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Georg Ebers
This eBook from the Gutenberg Project consists of approximately 64 pages of information about Barbara Blomberg Volume 08.

After a few brief words of greeting, Barbara left the old woman, resolving not to enter the house soon again.

In passing the chapel she could and would not resist its strong power of attraction.  With bowed head she entered the quiet little sanctuary, repeated a paternoster, and prayed fervently to the Mother of God to restore the clearness of her voice once more.  While doing so, she imagined that the gracious intercessor gazed down upon her sometimes compassionately, sometimes reproachfully, and, in the consciousness of her guilt, she raised her hands, imploring forgiveness, to the friendly, familiar figure.

How tenderly the Christ-child nestled to the pure, exalted mother!  Heaven intended to bestow a similar exquisite gift upon her also, and already insolent hands were outstretched to tear it from her.  True, she was determined to defend herself bravely, yet her best friend advised her to yield without resistance to this unprecedented demand.

What should she do?

With her brow pressed against the priedieu, she strove to attain calm reflection in the presence of the powerful and gracious Queen of Heaven.  If she yielded the child to its cruel father, she would thereby surrender to him the only happiness to which she still possessed a claim; if she succeeded in keeping it for herself, she would deprive it of the favour of the mighty sovereign, who possessed the power to bestow upon it everything which the human heart craves.  Should she persist in resistance or yield to the person to whom she had already sacrificed so much the great blessing which had the ability to console her for every other loss, even the most cruel?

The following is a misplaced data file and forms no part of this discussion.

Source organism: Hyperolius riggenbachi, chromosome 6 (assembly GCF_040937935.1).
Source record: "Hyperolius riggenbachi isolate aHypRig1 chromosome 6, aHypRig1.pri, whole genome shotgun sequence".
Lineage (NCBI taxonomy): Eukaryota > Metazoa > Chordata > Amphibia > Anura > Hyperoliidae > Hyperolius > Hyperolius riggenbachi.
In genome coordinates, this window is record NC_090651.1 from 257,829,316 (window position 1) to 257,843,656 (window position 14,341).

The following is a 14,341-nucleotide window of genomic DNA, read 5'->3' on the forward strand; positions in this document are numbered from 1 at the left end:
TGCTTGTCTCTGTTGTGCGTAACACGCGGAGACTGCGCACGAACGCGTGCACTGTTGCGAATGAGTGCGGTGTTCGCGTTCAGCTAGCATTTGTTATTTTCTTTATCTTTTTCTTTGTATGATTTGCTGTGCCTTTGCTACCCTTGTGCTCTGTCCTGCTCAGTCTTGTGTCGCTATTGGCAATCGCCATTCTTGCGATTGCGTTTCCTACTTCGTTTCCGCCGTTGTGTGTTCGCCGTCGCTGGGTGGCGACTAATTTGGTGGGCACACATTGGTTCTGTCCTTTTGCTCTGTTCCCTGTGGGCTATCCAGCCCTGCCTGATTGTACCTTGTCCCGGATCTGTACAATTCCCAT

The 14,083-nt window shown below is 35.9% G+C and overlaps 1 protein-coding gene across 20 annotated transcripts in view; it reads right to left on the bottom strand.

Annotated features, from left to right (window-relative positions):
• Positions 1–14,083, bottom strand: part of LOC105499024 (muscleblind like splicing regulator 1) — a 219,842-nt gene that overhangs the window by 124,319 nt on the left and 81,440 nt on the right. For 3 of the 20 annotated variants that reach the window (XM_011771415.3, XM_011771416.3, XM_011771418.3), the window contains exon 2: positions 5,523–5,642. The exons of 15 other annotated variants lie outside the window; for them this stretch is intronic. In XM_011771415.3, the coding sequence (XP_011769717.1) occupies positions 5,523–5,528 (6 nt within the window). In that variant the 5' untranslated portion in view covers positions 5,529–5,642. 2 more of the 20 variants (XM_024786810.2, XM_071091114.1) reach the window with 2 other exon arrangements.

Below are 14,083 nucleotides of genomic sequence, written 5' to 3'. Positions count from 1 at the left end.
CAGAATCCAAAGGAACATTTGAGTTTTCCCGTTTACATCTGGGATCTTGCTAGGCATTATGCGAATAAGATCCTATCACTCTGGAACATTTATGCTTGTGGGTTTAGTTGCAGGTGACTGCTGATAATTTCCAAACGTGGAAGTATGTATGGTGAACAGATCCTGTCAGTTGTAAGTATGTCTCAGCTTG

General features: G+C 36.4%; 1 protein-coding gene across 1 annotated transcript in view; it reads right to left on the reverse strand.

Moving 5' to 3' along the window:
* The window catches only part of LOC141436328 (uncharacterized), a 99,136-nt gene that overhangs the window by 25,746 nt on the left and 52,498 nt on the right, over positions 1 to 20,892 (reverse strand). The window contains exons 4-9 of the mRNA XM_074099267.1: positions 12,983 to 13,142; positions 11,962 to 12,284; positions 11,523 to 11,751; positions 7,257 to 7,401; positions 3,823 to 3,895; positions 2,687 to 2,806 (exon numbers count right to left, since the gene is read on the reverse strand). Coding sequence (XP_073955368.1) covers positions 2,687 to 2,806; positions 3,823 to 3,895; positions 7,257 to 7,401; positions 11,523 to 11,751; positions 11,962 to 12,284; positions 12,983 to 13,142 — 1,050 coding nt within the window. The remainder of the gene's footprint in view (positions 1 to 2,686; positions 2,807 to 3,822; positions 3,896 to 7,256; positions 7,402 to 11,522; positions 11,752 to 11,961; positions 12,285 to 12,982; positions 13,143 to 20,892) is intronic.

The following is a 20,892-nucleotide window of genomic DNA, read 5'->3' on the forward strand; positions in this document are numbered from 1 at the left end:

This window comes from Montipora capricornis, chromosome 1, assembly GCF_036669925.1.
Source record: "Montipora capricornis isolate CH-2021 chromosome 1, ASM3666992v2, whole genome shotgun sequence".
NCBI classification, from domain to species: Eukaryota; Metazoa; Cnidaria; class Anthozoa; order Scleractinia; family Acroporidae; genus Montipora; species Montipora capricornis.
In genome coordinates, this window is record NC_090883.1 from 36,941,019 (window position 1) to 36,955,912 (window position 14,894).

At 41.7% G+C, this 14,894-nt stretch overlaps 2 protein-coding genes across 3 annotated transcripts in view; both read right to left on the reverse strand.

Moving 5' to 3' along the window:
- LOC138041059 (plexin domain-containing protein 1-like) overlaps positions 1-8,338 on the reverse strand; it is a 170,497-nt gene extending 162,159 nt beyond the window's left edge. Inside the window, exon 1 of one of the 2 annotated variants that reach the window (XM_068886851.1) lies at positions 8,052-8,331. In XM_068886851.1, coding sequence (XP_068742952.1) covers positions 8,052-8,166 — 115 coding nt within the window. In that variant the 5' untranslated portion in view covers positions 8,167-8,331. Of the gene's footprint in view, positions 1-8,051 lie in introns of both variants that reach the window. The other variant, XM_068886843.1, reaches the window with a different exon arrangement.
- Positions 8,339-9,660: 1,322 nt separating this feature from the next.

Then her refractory heart again rebelled.  This was too much; Heaven itself could not require it of her, the divine Mother who, before her eyes, was pressing her child so tenderly to her bosom, least of all.  Hers, too, would be a gift of God, and, while repeating this to herself, it seemed as though a voice cried out:  “It is the Lord himself who intends to confide this child to you, and if you give it up you deprive it of its mother and rob it—­you have learned that yourself—­of its best possession.  What was given to you to cherish tenderly, you can not confide to another without angering him who bestowed the guerdon upon you.”

Just at that moment she thought of the star, her lover’s first memento, with which she had parted from weakness, though with a good intention.

The misfortune which she was now enduring had grown out of this lamentable yielding.  No!  She would not, ought not to allow herself to be robbed of her precious hope.  One glance at the Mother and Child put an end to any further consideration.

Comforted and strengthened, she went her way homeward, scarcely noticing that Peter Schlumperger and his sister, whom she met, looked away from her with evident purpose.

CHAPTER VI.

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